Knowing the facts about 1A
To the editor,
The supporters of Ballot Question 1A are backpedaling because “misinformation” came out that refutes the argument that more tax money is needed. The piece of information they are calling “misinformation” is that sales tax revenues have been increasing since 2011. Supporters of 1A have incorrectly been stating sales tax revenues are decreasing. They even had the audacity to include it in the ballot informational booklet that went to every voter. But that isn’t all the misinformation the supporters of 1A are using to try to get more money.
With the revenue argument debunked, supporters of 1A now say that expenses related to capital projects such as asphalt and concrete are increasing too fast. But this year, the City isn’t spending any money on capital projects. Last year they said they didn’t spend any money on capital projects either. Rising construction costs would only be relevant if they spent money on construction projects.
The money the City made from increased sales tax revenue and the savings by foregoing construction projects was largely spent on increasing personnel costs. The City knows that it is easy to hire people, but very difficult to fire people. The City intentionally increased their personnel costs the last few years so that this Council would have the best opportunity to increase taxes. They inflated the Parks and Rec personnel from 24 employees to 36 employees the last eight years because many people consider Parks and Rec sacred. They added five new Parks and Rec employees last year. Couldn’t we have discussed our priorities and that another police officer might be more important than five more Parks and Rec employees?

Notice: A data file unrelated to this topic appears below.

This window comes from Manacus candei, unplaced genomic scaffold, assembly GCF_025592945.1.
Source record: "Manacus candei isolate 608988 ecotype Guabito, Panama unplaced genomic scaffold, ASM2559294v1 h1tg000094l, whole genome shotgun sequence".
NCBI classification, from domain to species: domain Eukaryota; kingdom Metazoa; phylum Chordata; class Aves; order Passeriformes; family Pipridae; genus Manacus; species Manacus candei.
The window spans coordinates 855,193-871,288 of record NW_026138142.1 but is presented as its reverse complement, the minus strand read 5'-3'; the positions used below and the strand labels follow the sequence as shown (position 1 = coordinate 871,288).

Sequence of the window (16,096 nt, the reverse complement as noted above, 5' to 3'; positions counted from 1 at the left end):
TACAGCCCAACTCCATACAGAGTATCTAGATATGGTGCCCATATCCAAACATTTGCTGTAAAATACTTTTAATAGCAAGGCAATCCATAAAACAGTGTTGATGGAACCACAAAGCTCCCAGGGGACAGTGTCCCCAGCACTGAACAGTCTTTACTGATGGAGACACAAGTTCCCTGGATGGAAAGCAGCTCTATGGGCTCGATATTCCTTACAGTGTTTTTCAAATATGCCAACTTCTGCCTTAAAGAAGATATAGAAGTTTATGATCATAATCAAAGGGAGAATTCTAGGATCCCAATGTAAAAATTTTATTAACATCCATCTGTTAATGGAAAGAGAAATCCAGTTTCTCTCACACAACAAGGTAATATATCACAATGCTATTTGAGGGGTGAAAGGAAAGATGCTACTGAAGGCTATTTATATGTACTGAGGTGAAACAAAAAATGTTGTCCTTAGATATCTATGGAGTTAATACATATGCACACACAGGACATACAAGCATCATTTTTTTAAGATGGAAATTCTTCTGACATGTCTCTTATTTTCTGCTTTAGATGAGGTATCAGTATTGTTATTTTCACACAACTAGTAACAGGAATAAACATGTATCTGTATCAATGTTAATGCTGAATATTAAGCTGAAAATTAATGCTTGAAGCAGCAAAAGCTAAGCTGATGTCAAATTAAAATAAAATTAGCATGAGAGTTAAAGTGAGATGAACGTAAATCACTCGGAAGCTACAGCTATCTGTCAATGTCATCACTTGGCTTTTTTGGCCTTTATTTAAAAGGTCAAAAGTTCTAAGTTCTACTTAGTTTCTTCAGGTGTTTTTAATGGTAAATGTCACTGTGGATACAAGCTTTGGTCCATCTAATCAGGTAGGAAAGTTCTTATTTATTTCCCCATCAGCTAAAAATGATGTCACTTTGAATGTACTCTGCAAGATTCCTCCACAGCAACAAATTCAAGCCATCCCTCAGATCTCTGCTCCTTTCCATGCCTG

I believe it is intellectually dishonest that the supporters of 1A use the declining oil and gas revenue problem to support this tax. Voters should know that the City doesn’t directly receive significant revenues from oil and gas like the County. The City is trying to use the County’s problem to garner support for 1A.
This isn’t “strictly streets.” The City admits that if this tax passes, they will be able to replenish general fund reserves to be spent on things other than streets. Replenishing the reserves will be possible because streets already receive millions of dollars, and the new tax money will supplant the money already spent on streets. The beneficiaries of this tax will be other departments like the City Manager, Parks and Rec or Finance. If the City would have taken public comments on the ballot language, we could have limited this tax to only capital projects.
The City Manager recommended three members of the community to serve on the citizen’s budget advisory board. Doesn’t it make more sense to select members of the community who may not agree with the current direction of the City? And have the board report to the Council, not the City Manager? The advisory boards have become support boards. There is rarely a discussion where there is back and forth between people with different opinions. The City is asking you to trust them with your money because after years of delay, they formed a substandard advisory board.
Before you vote on 1A, make sure you know why the City needs the money and what they plan to do with it. I voted to increase taxes back in 2015, but I didn’t know of all the problems that were being created. Vote no on 1A. And be sure to vote; don’t just throw your ballot away because you don’t agree with the tax increase.
– John Simpson, Durango